They are more versatile and useful in medical care facilities naturally, since FNPs can essentially treat patients belonging to almost any age groups instead of being limited to only infants and children, like the NNPs and PNPs. Consequently, FNPs develop a much wider range of skills over time, since they gain significantly more experience and confidence in patient care through direct exposure than more specialized nurse practitioners possibly can.
Adult-Gerontology Nurse Practitioner (AGNP)
A less versatile position than the FNP, AGNP programs are ideal for nurses who have prior experience of working with older patients such as seniors. However, a certified AGNP nurse can treat anyone above the age of 13, so they are also very useful and versatile in their ability to treat patients at their own primary care clinics, or as specialist nurses in a medical facility. Unfortunately, AGNPs will often end up with jobs that pay the lowest in the field of nurse practitionership, given that the average salary for adult-gerontology nurse practitioners (approx. $91,000) is less than even the national average for NPs in the US. Nevertheless, due to their ability to treat a much wider group of patients than most other NPs, AGNPs enjoy a high rate of employability as well.
Pediatric Nurse Practitioner (PNP)
The average salary for a PNP is roughly the same as AGNPs, but they do have a lower employment rate than the average AGNP. The low employability is directly related to the fact that PNPs are restricted to only treating children, teens and young adults of 0-21 years of age. It is a specialization fit for nurses who prefer working with younger patients, and especially children and teens. Their service is critical to the communities they serve and depending on the concerned state, they could be capable of the following, without direct physician supervision:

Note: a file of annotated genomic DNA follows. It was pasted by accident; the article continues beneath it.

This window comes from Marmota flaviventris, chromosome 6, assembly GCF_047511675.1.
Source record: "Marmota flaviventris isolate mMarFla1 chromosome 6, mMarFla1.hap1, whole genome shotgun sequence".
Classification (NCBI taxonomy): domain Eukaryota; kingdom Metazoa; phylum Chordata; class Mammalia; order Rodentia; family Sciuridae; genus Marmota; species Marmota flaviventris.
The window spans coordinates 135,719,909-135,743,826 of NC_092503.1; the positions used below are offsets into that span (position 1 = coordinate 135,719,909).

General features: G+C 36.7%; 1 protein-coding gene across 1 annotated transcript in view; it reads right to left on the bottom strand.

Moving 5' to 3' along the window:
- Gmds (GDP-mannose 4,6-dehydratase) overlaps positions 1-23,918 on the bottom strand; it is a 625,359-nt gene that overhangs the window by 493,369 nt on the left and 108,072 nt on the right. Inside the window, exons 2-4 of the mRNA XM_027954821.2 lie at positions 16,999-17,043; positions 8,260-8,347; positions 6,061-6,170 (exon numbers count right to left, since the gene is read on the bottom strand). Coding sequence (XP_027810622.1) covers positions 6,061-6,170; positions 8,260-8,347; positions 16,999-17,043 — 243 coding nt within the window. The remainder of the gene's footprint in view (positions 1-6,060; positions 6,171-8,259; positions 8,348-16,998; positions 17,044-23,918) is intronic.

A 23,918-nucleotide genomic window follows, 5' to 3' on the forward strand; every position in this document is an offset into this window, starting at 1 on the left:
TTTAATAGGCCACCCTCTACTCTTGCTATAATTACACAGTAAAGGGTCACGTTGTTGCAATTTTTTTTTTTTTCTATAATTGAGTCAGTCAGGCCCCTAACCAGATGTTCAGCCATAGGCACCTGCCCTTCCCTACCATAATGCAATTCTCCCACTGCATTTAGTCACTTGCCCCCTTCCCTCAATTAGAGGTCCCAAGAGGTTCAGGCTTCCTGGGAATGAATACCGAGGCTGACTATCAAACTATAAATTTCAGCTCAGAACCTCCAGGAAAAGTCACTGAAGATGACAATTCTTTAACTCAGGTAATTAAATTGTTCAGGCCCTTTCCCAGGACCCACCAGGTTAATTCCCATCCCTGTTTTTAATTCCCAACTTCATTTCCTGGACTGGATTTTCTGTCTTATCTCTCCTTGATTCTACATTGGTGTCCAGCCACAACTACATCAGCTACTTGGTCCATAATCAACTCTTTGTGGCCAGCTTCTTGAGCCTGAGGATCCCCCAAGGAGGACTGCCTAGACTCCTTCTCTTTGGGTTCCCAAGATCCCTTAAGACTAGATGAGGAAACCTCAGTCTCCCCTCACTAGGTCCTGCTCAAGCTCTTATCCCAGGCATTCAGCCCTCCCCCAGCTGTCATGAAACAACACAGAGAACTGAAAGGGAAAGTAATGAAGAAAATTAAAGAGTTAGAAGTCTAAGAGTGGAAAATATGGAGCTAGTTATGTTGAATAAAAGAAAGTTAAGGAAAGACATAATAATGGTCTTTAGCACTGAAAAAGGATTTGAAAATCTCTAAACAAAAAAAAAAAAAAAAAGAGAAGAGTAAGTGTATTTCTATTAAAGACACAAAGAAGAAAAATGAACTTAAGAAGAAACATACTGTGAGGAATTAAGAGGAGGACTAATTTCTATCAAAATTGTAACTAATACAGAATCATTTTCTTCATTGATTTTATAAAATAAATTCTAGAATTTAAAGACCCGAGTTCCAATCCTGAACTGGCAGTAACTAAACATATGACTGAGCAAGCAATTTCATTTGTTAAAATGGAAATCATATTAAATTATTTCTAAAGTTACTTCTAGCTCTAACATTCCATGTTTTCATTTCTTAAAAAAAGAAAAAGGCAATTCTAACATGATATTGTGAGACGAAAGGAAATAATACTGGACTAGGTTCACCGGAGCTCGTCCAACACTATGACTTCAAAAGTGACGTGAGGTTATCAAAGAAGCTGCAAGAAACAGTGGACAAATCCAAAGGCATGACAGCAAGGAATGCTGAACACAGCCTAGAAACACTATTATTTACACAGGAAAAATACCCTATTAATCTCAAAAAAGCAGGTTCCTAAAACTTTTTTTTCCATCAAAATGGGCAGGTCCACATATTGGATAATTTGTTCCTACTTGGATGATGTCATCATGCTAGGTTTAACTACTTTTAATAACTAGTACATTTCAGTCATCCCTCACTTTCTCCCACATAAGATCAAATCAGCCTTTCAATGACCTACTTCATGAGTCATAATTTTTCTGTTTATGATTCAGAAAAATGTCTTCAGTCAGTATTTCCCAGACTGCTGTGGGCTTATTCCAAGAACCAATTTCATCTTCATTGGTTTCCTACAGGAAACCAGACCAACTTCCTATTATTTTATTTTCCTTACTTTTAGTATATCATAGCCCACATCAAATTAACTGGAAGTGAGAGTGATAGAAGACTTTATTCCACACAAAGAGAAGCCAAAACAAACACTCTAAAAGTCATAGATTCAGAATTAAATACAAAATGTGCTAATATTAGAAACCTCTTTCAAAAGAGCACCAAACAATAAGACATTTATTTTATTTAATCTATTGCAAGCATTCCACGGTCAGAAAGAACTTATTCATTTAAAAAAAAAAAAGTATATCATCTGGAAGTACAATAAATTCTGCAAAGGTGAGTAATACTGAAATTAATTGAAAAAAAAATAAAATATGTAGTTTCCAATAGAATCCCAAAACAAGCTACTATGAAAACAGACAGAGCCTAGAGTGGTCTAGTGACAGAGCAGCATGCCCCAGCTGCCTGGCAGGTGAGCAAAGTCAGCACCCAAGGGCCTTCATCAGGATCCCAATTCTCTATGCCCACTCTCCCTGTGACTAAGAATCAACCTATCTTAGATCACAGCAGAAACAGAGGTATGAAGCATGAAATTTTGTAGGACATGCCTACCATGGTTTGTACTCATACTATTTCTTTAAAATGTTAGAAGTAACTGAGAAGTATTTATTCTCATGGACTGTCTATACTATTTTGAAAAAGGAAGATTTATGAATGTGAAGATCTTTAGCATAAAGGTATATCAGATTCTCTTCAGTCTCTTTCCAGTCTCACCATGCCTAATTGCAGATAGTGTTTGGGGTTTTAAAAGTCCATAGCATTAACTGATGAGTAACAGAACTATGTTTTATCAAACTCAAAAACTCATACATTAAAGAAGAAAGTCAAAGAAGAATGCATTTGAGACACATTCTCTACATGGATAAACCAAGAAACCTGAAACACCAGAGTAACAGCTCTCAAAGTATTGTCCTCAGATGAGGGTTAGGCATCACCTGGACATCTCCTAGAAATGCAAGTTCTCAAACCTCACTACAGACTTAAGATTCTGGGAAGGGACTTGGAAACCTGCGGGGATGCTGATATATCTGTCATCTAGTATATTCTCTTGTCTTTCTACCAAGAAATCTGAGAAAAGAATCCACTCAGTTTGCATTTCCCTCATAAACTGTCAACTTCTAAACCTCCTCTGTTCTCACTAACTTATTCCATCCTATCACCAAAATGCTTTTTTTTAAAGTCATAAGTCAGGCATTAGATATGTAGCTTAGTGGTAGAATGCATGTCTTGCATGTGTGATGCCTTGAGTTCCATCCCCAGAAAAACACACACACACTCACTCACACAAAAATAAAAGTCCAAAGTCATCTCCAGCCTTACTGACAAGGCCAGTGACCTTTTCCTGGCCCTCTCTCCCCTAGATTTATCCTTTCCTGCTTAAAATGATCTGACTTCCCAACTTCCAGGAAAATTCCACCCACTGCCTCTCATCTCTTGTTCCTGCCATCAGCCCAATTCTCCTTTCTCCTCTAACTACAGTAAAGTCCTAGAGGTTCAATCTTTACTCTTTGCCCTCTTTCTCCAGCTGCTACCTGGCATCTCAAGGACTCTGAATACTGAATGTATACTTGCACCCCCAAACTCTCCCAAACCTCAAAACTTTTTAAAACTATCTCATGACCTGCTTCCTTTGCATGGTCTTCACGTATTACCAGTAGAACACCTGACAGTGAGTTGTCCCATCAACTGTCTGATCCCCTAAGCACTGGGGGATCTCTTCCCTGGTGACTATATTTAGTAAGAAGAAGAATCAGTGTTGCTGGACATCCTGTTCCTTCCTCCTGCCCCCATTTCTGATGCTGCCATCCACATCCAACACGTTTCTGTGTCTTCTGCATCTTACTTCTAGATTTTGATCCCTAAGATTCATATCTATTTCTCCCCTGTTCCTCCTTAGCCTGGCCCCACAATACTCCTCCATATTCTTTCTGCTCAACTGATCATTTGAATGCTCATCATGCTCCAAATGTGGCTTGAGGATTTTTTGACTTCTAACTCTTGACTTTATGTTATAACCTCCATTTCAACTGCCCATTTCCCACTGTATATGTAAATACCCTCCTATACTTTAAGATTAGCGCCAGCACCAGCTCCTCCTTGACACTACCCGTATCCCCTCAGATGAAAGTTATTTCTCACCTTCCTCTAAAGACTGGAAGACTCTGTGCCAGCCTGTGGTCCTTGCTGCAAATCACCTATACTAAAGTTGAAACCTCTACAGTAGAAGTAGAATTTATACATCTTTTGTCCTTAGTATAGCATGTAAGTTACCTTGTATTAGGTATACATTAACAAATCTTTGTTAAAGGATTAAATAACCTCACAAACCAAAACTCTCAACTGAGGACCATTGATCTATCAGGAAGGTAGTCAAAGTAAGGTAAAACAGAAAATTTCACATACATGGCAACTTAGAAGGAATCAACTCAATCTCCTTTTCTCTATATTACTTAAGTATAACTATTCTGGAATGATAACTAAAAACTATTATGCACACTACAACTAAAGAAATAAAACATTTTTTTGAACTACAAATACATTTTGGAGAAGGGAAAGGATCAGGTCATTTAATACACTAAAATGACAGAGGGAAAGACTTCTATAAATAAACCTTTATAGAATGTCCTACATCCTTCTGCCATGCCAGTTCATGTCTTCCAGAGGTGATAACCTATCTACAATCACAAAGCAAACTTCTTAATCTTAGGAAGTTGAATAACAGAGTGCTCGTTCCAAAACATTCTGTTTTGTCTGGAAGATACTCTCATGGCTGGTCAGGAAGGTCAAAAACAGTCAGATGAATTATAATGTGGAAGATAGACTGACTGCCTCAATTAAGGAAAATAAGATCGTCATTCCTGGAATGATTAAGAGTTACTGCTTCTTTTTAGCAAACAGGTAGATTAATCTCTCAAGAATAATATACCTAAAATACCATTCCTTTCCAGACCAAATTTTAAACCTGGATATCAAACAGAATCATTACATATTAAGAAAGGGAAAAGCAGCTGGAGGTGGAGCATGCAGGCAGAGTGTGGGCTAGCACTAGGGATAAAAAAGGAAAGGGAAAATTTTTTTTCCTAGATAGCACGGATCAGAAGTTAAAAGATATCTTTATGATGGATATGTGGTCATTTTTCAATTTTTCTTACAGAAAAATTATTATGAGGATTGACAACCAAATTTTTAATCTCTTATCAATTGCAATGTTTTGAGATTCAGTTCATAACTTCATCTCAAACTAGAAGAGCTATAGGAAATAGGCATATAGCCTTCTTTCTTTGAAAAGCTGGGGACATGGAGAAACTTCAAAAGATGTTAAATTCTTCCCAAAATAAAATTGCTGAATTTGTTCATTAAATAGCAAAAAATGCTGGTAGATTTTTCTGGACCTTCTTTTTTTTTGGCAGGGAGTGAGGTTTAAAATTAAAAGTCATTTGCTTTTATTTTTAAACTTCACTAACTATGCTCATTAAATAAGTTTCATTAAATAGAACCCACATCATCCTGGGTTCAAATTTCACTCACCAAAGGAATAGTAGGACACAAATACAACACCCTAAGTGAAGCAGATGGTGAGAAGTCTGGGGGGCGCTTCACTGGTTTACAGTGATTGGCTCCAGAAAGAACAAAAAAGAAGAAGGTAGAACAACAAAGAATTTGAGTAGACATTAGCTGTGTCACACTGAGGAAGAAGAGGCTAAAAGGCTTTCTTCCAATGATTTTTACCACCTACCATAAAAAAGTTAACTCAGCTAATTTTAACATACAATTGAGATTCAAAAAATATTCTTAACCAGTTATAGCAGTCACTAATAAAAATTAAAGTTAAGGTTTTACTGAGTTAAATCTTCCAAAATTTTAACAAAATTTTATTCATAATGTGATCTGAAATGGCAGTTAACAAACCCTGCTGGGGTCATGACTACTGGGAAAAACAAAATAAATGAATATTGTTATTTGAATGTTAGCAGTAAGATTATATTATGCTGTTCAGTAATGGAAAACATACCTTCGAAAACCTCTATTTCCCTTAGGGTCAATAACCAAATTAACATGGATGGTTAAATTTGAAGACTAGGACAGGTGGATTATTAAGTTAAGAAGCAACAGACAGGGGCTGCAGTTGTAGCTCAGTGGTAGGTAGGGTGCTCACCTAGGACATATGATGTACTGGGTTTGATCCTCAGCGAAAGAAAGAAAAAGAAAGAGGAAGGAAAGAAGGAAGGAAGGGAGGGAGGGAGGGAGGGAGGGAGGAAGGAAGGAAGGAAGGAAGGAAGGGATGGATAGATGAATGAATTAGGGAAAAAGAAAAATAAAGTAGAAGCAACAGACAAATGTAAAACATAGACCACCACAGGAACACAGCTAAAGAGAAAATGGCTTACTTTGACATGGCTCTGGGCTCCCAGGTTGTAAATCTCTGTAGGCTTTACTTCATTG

- Immunizing children
- Screening children and teens for birth and developmental disorders
- Conducting children’s physical examinations
- Diagnosing and writing prescriptions to treat general health issues for children, teens and young adults
Neonatal Nurse Practitioner (NNP)
Neonatal nurse practitioners are highly paid NPs, with their average salaries ($126,034) nearly touching the upper limits for NPs in the US. Although they may have a much smaller range when it comes to the age group of their potential patients, the work that they do is crucial and often critical for the wellbeing of both mothers and their children. Despite treating only newborns, infants and their mothers to a degree, very few NNPs sit idly around, given the high rate of births in the US. The main bulk of their duties include, but aren’t limited to, diagnosing, testing and then treating newborns and infants.
There are various other factors that also come into play later on, other than just the NP specialty you choose. For example, your experience and clinical hours will decide a lot regarding how much independence you will be given to treat patients. The clinical hour requirements also vary quite a bit, along with the qualifications necessary to work as an independent NP, even in states like New Mexico and Alabama that do allow it. It is imperative that an RN does his/her own research to make sure that their specialty and experience matches up with the career prospects that they have in mind, especially in respect to where they plan to live and work post-graduation.